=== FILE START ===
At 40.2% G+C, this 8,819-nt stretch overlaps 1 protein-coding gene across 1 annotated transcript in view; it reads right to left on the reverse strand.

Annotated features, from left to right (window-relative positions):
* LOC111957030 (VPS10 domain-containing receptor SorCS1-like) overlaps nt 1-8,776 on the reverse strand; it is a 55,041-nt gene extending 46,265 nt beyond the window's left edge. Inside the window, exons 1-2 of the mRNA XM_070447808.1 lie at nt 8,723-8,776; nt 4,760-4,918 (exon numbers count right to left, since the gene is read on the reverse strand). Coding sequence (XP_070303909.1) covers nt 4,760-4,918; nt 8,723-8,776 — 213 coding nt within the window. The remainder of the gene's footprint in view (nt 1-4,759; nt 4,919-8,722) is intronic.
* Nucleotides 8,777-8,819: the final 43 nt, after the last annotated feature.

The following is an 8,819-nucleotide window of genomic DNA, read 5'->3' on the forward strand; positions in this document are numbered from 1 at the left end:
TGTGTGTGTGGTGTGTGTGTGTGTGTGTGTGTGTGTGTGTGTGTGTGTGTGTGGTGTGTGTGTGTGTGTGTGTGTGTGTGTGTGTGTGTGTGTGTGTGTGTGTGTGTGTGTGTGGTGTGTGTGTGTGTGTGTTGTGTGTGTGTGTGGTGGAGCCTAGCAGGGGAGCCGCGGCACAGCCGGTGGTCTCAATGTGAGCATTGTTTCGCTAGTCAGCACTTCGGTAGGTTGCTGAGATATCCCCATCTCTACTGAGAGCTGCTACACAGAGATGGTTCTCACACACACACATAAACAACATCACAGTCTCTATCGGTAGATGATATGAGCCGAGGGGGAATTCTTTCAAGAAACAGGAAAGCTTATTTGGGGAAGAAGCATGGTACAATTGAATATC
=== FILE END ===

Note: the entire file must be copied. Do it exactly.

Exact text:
At 40.2% G+C, this 8,819-nt stretch overlaps 1 protein-coding gene across 1 annotated transcript in view; it reads right to left on the reverse strand.

Annotated features, from left to right (window-relative positions):
* LOC111957030 (VPS10 domain-containing receptor SorCS1-like) overlaps nt 1-8,776 on the reverse strand; it is a 55,041-nt gene extending 46,265 nt beyond the window's left edge. Inside the window, exons 1-2 of the mRNA XM_070447808.1 lie at nt 8,723-8,776; nt 4,760-4,918 (exon numbers count right to left, since the gene is read on the reverse strand). Coding sequence (XP_070303909.1) covers nt 4,760-4,918; nt 8,723-8,776 — 213 coding nt within the window. The remainder of the gene's footprint in view (nt 1-4,759; nt 4,919-8,722) is intronic.
* Nucleotides 8,777-8,819: the final 43 nt, after the last annotated feature.

The following is an 8,819-nucleotide window of genomic DNA, read 5'->3' on the forward strand; positions in this document are numbered from 1 at the left end:
TGTGTGTGTGGTGTGTGTGTGTGTGTGTGTGTGTGTGTGTGTGTGTGTGTGTGGTGTGTGTGTGTGTGTGTGTGTGTGTGTGTGTGTGTGTGTGTGTGTGTGTGTGTGTGTGTGGTGTGTGTGTGTGTGTGTTGTGTGTGTGTGTGGTGGAGCCTAGCAGGGGAGCCGCGGCACAGCCGGTGGTCTCAATGTGAGCATTGTTTCGCTAGTCAGCACTTCGGTAGGTTGCTGAGATATCCCCATCTCTACTGAGAGCTGCTACACAGAGATGGTTCTCACACACACACATAAACAACATCACAGTCTCTATCGGTAGATGATATGAGCCGAGGGGGAATTCTTTCAAGAAACAGGAAAGCTTATTTGGGGAAGAAGCATGGTACAATTGAATATC